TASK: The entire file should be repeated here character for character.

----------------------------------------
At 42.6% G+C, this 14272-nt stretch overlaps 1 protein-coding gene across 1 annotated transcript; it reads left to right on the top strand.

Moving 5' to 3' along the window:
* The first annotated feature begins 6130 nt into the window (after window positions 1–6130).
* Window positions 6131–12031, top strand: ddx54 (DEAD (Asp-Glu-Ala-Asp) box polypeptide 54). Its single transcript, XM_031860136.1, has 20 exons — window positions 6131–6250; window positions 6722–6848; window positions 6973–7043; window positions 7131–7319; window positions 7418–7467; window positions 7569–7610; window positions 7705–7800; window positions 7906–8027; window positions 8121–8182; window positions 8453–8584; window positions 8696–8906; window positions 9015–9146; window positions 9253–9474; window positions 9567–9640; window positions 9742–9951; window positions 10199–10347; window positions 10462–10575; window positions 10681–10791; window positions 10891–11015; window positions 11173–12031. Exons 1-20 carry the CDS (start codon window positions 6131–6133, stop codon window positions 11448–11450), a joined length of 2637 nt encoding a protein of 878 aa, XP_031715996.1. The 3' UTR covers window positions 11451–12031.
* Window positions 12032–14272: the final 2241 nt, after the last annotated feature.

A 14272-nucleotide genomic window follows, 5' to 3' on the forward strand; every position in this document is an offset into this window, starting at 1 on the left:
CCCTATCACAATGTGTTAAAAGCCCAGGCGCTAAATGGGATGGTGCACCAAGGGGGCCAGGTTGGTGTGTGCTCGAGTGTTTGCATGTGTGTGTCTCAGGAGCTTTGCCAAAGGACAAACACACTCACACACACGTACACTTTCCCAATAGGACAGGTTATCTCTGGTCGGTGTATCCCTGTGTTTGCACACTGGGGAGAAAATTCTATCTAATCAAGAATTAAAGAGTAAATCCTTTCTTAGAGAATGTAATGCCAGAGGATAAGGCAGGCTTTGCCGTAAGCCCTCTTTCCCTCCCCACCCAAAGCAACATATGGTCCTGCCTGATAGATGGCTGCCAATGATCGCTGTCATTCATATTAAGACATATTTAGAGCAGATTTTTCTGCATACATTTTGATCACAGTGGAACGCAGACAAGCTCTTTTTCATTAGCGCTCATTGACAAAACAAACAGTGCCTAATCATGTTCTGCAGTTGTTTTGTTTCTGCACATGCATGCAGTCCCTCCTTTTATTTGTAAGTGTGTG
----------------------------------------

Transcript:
At 42.6% G+C, this 14272-nt stretch overlaps 1 protein-coding gene across 1 annotated transcript; it reads left to right on the top strand.

Moving 5' to 3' along the window:
* The first annotated feature begins 6130 nt into the window (after window positions 1–6130).
* Window positions 6131–12031, top strand: ddx54 (DEAD (Asp-Glu-Ala-Asp) box polypeptide 54). Its single transcript, XM_031860136.1, has 20 exons — window positions 6131–6250; window positions 6722–6848; window positions 6973–7043; window positions 7131–7319; window positions 7418–7467; window positions 7569–7610; window positions 7705–7800; window positions 7906–8027; window positions 8121–8182; window positions 8453–8584; window positions 8696–8906; window positions 9015–9146; window positions 9253–9474; window positions 9567–9640; window positions 9742–9951; window positions 10199–10347; window positions 10462–10575; window positions 10681–10791; window positions 10891–11015; window positions 11173–12031. Exons 1-20 carry the CDS (start codon window positions 6131–6133, stop codon window positions 11448–11450), a joined length of 2637 nt encoding a protein of 878 aa, XP_031715996.1. The 3' UTR covers window positions 11451–12031.
* Window positions 12032–14272: the final 2241 nt, after the last annotated feature.

A 14272-nucleotide genomic window follows, 5' to 3' on the forward strand; every position in this document is an offset into this window, starting at 1 on the left:
CCCTATCACAATGTGTTAAAAGCCCAGGCGCTAAATGGGATGGTGCACCAAGGGGGCCAGGTTGGTGTGTGCTCGAGTGTTTGCATGTGTGTGTCTCAGGAGCTTTGCCAAAGGACAAACACACTCACACACACGTACACTTTCCCAATAGGACAGGTTATCTCTGGTCGGTGTATCCCTGTGTTTGCACACTGGGGAGAAAATTCTATCTAATCAAGAATTAAAGAGTAAATCCTTTCTTAGAGAATGTAATGCCAGAGGATAAGGCAGGCTTTGCCGTAAGCCCTCTTTCCCTCCCCACCCAAAGCAACATATGGTCCTGCCTGATAGATGGCTGCCAATGATCGCTGTCATTCATATTAAGACATATTTAGAGCAGATTTTTCTGCATACATTTTGATCACAGTGGAACGCAGACAAGCTCTTTTTCATTAGCGCTCATTGACAAAACAAACAGTGCCTAATCATGTTCTGCAGTTGTTTTGTTTCTGCACATGCATGCAGTCCCTCCTTTTATTTGTAAGTGTGTG